Staying Healthy Newsletter - <em>In the news:</em> Folic acid & Glaucoma, Overall Diet & AMD
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In the news: Folic acid & Glaucoma, Overall Diet & AMD

Pseudoexfoliation, a Form of Glaucoma

Open angle glaucoma can develop in some patients with a condition called exfoliation syndrome. In this condition, there is an abnormal build-up of protein and exfoliation material that can clog the eye’s drainage system. Some people with exfoliation syndrome have higher eye pressures and faster disease progression than patients with classic open angle glaucoma.

EG, Homocysteine & Folic Acid: A Connection?

One possible risk factor for exfoliation glaucoma (EG) that has received a good deal of research attention is homocysteine. Homocysteine is a naturally occurring amino acid that can build up in blood due to dietary influences, genetics, and other causes.

High blood levels of homocysteine seem to enhance the formation of exfoliation material by contributing to vascular damage and oxidative stress. Researchers, in fact, have fairly consistently found elevated homo-cysteine levels in the blood, aqueous humor (fluid inside the front of the eye), and tears of people with exfoliation syndrome or EG.

Blood levels of homocysteine tend to be higher in people who eat a lot of animal protein and consume few fruits and leafy vegetables – sources of folic acid and other B vitamins that help keep homocysteine levels in the normal range.

Folic Acid & Risk for EG

Harvard researchers have conducted the first prospective study evaluating long-term B vitamin intake and risk for EG and suspected EG (cases of exfoliative syndrome who met criteria for other signs of glaucoma) in over 119,000 men and women followed for 20 years (1).

The participants were free of glaucoma to begin with, and their intake of the B-vitamins was updated over time. The researchers previously reported that higher intakes of folate and vitamins B6 and B12 are linked to lower levels of homocysteine. The authors now report that higher intake of total folate is associated with a lower risk for EG. The association was strongest for supplemental folic acid, which is more bioavailable than natural folate. (Folate is the generic term for both naturally occurring folate in foods, and for folic acid, the vitamin form used in dietary supplements and fortified foods.)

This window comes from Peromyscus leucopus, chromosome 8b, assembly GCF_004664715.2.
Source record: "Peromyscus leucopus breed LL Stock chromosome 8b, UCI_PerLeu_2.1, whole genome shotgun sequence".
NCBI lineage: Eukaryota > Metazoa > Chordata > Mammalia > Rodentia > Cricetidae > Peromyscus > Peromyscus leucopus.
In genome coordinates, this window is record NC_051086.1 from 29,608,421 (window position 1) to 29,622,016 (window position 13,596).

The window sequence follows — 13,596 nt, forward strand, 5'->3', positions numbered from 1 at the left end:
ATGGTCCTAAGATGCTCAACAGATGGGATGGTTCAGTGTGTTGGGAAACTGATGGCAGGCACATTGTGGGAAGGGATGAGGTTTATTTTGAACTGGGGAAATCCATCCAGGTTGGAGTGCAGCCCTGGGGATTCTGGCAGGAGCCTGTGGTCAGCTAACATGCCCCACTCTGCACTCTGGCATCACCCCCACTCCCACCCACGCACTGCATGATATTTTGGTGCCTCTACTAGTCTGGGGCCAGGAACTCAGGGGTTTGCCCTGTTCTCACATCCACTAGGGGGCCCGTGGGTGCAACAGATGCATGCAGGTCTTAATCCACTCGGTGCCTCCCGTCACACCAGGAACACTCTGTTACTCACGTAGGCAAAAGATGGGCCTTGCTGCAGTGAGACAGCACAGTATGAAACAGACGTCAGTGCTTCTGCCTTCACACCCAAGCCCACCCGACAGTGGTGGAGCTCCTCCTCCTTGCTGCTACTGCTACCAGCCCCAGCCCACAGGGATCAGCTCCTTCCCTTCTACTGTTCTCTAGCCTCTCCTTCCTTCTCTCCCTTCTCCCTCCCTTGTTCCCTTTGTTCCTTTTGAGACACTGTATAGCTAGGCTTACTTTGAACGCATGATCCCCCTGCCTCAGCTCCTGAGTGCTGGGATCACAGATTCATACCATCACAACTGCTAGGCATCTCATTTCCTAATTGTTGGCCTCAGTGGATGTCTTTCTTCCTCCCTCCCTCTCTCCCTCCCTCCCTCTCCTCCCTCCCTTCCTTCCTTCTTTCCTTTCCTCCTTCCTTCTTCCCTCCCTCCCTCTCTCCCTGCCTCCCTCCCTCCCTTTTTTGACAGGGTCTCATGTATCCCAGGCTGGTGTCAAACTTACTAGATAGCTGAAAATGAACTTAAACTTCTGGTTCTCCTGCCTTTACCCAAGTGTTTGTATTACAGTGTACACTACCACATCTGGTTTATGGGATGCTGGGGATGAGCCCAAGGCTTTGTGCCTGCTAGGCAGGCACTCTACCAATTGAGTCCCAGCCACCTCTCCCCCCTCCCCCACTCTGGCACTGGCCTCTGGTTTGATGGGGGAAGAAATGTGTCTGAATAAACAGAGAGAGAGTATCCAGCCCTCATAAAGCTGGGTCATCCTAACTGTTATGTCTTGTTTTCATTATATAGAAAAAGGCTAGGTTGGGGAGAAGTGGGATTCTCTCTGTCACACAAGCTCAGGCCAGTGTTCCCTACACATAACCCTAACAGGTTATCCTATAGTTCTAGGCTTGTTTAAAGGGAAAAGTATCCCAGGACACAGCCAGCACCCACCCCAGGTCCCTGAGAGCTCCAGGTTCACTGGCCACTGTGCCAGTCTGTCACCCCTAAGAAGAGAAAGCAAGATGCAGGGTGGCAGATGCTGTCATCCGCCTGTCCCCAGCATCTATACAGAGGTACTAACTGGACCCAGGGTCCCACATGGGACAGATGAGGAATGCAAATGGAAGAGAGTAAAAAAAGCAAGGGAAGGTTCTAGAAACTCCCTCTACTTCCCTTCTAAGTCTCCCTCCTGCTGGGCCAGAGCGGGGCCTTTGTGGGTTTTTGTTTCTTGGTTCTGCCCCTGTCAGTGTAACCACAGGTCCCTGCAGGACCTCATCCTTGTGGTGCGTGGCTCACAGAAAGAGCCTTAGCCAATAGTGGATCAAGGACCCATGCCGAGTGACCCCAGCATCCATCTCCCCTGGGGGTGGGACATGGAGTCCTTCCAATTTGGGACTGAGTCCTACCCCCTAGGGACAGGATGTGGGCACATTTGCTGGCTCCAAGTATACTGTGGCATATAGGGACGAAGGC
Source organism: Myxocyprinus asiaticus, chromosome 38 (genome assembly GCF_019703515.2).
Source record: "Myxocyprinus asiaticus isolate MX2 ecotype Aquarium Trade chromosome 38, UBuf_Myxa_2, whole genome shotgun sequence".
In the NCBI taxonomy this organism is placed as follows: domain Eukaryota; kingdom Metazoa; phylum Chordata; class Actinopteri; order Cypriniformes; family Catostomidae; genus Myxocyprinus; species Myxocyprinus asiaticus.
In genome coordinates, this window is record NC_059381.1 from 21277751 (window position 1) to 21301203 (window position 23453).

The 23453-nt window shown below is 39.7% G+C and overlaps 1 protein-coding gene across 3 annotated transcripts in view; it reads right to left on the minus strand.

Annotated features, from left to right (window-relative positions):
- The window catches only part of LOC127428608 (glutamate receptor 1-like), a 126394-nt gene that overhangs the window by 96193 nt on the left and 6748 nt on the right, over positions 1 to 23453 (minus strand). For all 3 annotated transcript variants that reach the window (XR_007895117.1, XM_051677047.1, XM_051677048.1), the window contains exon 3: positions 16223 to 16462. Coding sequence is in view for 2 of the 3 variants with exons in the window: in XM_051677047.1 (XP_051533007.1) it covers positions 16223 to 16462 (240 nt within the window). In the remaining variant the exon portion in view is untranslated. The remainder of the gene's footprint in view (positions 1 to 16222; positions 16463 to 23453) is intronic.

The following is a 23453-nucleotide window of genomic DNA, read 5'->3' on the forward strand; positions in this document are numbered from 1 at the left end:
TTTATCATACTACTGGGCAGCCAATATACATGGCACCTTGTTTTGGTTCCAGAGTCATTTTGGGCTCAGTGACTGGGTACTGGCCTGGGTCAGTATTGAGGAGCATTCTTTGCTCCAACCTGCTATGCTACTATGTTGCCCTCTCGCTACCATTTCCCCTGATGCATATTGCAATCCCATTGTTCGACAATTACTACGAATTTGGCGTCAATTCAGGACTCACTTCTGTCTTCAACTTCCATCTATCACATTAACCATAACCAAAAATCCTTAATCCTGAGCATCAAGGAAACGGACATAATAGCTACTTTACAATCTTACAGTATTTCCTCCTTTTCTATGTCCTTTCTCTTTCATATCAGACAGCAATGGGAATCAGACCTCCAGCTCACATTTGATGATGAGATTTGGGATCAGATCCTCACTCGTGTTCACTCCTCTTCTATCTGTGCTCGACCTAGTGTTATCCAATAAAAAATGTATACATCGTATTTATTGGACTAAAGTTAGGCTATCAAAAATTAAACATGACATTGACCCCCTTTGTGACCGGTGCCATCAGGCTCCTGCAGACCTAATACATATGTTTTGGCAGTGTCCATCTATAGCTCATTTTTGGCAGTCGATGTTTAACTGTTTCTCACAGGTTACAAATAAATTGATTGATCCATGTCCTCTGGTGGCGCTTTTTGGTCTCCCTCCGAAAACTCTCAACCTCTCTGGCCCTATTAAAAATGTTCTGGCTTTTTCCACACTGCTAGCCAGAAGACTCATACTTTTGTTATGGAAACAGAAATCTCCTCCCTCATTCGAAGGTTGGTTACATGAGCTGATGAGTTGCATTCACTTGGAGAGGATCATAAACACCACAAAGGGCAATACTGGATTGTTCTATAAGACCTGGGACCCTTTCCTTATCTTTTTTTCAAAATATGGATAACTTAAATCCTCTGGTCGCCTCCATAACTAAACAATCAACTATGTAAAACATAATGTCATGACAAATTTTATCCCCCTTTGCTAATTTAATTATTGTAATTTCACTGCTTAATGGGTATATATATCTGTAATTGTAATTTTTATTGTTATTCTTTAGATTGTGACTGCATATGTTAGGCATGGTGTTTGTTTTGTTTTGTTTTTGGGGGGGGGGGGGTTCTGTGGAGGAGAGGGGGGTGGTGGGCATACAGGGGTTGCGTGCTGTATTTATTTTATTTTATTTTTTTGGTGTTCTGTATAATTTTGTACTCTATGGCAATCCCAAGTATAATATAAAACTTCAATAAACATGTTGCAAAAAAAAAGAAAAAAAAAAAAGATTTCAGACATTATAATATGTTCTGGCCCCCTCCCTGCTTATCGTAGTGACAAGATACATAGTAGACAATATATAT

According to the authors, their results support the idea that homocysteine plays a role in EG and that folate may be protective. They also stress the need for more research before firm conclusions can be drawn.

Does Overall Diet Affect the Risk for AMD?

The results of two new studies suggest that how we eat may well be a factor in staving off age-related macular degeneration (AMD). In the first US study (2), people who most closely followed a dietary pattern identified by higher intake of produce, whole grains and seafood (dietary pattern A) had a significantly lower risk of developing early AMD. A greater risk for early AMD was seen for those adhering most closely to a diet higher in red meat, processed meat, high fat dairy and refined grains (pattern B).

The risks associated with advanced AMD were even more pronounced: A 62% lower risk was seen for diets most closely matching pattern A compared to diets that matched up the least. People whose diets lined up the best with pattern B were about 3.7 times more likely to develop advanced AMD compared to those whose diets were the least well aligned.

The findings from the second study (3) conducted in Australia were fairly similar in terms of broad food consumption and risk of advanced disease. Diets high in fruits, vegetables, chicken, and nuts and diets low in red meat appeared to be associated with lower prevalence of advanced AMD.


  1. Kang, JH, et al. A prospective study of folate, vitamin B6, and vitamin B12 intake in relation to exfoliation glaucoma or suspected exfoliation glaucoma. JAMA Ophthalmol 132:549-59, 2014.
  2. Chiu C, et al. The relationship of major American dietary patterns to age-related macular degeneration. Am J Ophthalmol [Epub ahead of print, Apr 29, 2014].
  3. Amirul I, et al. Dietary patterns and their associations with age-related macular degeneration: The Melbourne Collaborative Cohort Study. Ophthalmol [Epub ahead of print Feb 20, 2013].
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